I am, or was until Windows Phone 7 was announced, a big fan of Windows Mobile based on the following features which are important for my mobile needs:
easy UI customization
plethora of business class 3rd party apps
available alternate browsers which did both the full / mobile web well
the ability to purchase apps from multiple places
open file system with included file explorer
a wide variety of screen sizes / physical keyboards
Copy / Paste
I will reserve final judgement on Windows Phone 7 until the specs are finalized, and I have a chance to play with the new OS. I like the current 6.x and earlier WM interface customized with utilities such as Pocket Plus, and I multi-task applications daily. I have tried the slicker UI shells for WM, but usually return to the standard UI utilizing Pocket Plus enhancements. Since I prefer the larger screen devices (Toshiba e830, Dell X51v, HP210, Samsung Mondi), I rarely use a stylus. Even the standard Windows Today screen is finger friendly on a large screen. With Pocket Plus, I can customize the Today screen to allow easy access to frequent tasks with a minimum of steps. Both Resco Keyboard Pro, and SPB Keyboard are easy to use, and finger friendly particularly on the larger screen devices. Although both are finger friendly, and easy to use, SPB Keyboard is now my preferred input method because it is more customizable.
From my perspective, the pendulum has swung way too far in the direction of how pretty, animated, and slick the UI’s are vs. does the device do what you want easily, quickly, reliably, and with the minimum number of inputs. It seems that no matter how feature deficient a device may be, how "locked down" the device is, or how many more steps it takes to perform a task, it is ok with the tech press as long as there are multiple animated transitions, and it looks "cool" I realize MS had to make a major change to keep pace with the more modern, finger friendly, eye candy centric phone OS’s, and I do not have a problem with that per se. Non-tech consumers today expect eye candy, finger friendly UI’s, and Microsoft desires to focus on consumers with Windows Phone 7 rather than their traditional business / enterprise focus with older WM versions. Unfortunately, IMO, they went too far, and threw the baby out with the bath water, Based on the limited info available, the things I liked about WM such as multi-tasking, and customizable UI’s have been discarded for extensive social network integration, and slickness.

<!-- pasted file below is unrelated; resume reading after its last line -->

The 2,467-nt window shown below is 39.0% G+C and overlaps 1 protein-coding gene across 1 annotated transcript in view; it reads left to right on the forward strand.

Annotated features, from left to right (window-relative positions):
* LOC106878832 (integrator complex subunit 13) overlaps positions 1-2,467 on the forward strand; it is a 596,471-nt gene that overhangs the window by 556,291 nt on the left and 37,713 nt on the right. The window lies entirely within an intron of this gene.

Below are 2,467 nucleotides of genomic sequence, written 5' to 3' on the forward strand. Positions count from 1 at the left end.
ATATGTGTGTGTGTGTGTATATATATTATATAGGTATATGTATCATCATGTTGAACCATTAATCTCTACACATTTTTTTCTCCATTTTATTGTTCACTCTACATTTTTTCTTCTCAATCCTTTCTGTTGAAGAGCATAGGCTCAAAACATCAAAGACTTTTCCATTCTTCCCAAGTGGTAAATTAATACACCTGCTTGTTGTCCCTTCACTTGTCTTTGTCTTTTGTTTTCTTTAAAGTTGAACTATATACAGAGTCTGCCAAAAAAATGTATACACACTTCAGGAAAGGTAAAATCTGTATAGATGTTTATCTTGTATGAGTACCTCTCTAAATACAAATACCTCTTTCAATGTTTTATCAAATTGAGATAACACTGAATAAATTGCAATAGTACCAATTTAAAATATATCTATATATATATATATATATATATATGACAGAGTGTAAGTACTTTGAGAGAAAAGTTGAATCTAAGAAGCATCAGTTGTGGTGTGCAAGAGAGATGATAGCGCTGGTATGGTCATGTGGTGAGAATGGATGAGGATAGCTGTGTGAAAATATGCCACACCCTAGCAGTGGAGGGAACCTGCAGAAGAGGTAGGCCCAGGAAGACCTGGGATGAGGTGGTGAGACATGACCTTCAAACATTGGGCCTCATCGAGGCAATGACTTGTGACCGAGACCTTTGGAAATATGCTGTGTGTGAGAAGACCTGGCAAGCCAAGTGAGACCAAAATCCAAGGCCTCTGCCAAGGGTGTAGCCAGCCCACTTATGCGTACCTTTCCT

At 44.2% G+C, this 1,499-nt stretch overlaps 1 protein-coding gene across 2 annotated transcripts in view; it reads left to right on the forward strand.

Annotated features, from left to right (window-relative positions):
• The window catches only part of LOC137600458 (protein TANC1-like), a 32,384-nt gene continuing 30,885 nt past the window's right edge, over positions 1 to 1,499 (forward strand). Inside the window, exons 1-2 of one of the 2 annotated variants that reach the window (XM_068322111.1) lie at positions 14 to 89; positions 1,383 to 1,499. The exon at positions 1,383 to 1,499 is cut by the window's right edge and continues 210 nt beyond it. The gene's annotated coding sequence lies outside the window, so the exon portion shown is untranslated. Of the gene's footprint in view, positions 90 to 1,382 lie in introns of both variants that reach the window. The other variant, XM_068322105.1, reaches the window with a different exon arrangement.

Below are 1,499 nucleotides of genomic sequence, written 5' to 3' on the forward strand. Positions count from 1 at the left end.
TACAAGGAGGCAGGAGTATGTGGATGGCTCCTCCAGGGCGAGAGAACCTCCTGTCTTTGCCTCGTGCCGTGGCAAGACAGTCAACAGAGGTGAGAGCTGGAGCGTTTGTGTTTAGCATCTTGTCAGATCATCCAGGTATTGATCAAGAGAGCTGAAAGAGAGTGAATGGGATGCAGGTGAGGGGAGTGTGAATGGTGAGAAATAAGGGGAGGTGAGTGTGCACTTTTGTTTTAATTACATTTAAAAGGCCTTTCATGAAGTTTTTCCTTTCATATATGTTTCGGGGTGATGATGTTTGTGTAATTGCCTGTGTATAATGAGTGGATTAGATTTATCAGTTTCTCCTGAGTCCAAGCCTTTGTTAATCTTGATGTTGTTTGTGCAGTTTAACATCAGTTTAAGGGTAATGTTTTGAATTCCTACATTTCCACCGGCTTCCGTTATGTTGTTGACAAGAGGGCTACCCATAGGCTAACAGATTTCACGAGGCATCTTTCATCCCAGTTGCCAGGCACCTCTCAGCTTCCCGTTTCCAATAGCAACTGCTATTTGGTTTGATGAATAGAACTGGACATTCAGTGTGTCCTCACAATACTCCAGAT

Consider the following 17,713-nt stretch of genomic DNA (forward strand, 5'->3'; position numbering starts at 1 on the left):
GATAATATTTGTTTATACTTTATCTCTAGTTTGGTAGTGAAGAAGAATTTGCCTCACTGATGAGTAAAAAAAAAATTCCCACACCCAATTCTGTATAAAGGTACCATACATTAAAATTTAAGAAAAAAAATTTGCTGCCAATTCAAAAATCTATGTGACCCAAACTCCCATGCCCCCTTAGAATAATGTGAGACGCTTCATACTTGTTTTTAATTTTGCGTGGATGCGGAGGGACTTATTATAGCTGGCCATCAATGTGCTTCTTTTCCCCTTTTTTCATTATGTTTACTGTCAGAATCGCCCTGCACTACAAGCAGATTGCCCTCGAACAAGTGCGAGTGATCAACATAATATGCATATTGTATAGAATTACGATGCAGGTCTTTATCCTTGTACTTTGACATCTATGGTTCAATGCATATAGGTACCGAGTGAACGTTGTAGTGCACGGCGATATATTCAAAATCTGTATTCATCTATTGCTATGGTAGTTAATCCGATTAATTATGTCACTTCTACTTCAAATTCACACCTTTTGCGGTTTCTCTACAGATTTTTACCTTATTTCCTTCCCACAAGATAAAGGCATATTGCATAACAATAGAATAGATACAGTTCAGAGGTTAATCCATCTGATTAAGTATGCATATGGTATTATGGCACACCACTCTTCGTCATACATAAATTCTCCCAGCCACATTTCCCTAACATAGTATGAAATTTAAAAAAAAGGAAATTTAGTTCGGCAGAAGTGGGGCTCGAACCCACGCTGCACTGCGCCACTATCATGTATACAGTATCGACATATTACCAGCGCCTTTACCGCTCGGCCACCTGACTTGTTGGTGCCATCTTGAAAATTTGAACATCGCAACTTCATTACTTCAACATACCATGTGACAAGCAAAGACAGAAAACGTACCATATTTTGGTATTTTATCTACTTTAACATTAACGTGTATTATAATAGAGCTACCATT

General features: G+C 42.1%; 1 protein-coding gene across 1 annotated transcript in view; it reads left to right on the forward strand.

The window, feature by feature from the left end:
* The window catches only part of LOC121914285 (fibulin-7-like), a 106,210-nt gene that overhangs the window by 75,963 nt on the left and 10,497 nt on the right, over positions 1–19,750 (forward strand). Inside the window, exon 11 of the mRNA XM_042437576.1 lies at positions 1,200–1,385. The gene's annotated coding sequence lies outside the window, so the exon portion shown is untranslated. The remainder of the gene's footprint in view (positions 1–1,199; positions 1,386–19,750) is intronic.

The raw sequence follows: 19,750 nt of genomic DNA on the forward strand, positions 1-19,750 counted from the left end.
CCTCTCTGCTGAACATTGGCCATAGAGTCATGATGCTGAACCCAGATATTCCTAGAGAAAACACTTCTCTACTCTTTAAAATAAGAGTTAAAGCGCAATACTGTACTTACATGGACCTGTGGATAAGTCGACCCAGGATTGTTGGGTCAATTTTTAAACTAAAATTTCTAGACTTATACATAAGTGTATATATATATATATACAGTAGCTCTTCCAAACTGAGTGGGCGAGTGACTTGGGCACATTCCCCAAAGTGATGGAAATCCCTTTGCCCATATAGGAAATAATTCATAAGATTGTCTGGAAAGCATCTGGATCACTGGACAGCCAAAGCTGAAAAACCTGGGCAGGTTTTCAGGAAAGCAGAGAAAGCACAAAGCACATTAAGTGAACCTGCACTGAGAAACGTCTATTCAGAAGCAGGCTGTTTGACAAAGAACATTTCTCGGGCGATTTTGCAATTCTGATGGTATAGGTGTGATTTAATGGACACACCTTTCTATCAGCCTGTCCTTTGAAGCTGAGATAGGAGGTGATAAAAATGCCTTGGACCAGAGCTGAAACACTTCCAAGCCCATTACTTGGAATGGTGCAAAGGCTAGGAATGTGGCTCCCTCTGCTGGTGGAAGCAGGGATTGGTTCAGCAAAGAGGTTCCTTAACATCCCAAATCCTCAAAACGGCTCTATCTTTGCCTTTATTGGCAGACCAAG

The Metro UI is certainly different, and less flashy than some other UI’s. Although not a huge fan of eye candy interfaces, Metro almost looks a little too bland aesthetically. With prior WM UI’s, if I wanted a different look, I could change the interface easily with numerous 3rd party options which will no longer be allowed with Windows Phone 7. Maybe Metro will look better when I see it on a device vs. the video demonstration. The Hub concept is also interesting, but I reserve judgement until I use it. Not sure whether the hub concept is the next step forward in UI design, or the next Edsel (for younger, and international readers, the Edsel was a late 50’s car that did not sell well, and was cancelled quickly). I know I am probably in the minority, but I am disappointed with Windows Phone 7 based on:
no / limited multitasking
no UI customization
no external storage cards
all apps must be purchased from the Microsoft Marketplace
no copy / paste
no user accessible file system (apps can only see their directory) – this is the killer for me
A further expansion of that last bullet point is needed. I use multiple HanDBase databases daily, and several spreadsheets. Due to the plethora of mobile devices I have, I always keep the latest version of data files on my home NAS, and on my website. With files in both locations, I always have access to the latest versions of all files no matter where I may be located, no matter which device was used to perform the latest update, and regardless of which device I am using at the time. With the iPhone, and now with Windows Phone 7, I may be able to download the latest version to the device using a third party app, but the app on the phone may not be able to access the file due to the restricted file access. I know HanDBase on the iPhone can not see / use HanDBase files that are loaded via a 3rd party FTP application from a NAS, and initial info indicates Windows Phone 7 may not be able to either. I need the ability to upload / download files directly to a mobile device without being tethered to a computer, and all apps on the mobile device need the ability to see / use associated data files no matter which directory they are located in, or how they were loaded. In addition to using a NAS and my website as repositories for the latest versions of data files, I frequently exchange files / CAB’s between mobile devices, or between a PC and a mobile device using Bluetooth. It is essential that my mobile devices offer a robust, non-restricted Bluetooth stack.
I do reserve final judgement until Windows Phone 7 is released. Hopefully, Microsoft will return the features I need. If not, I may be switching to Android.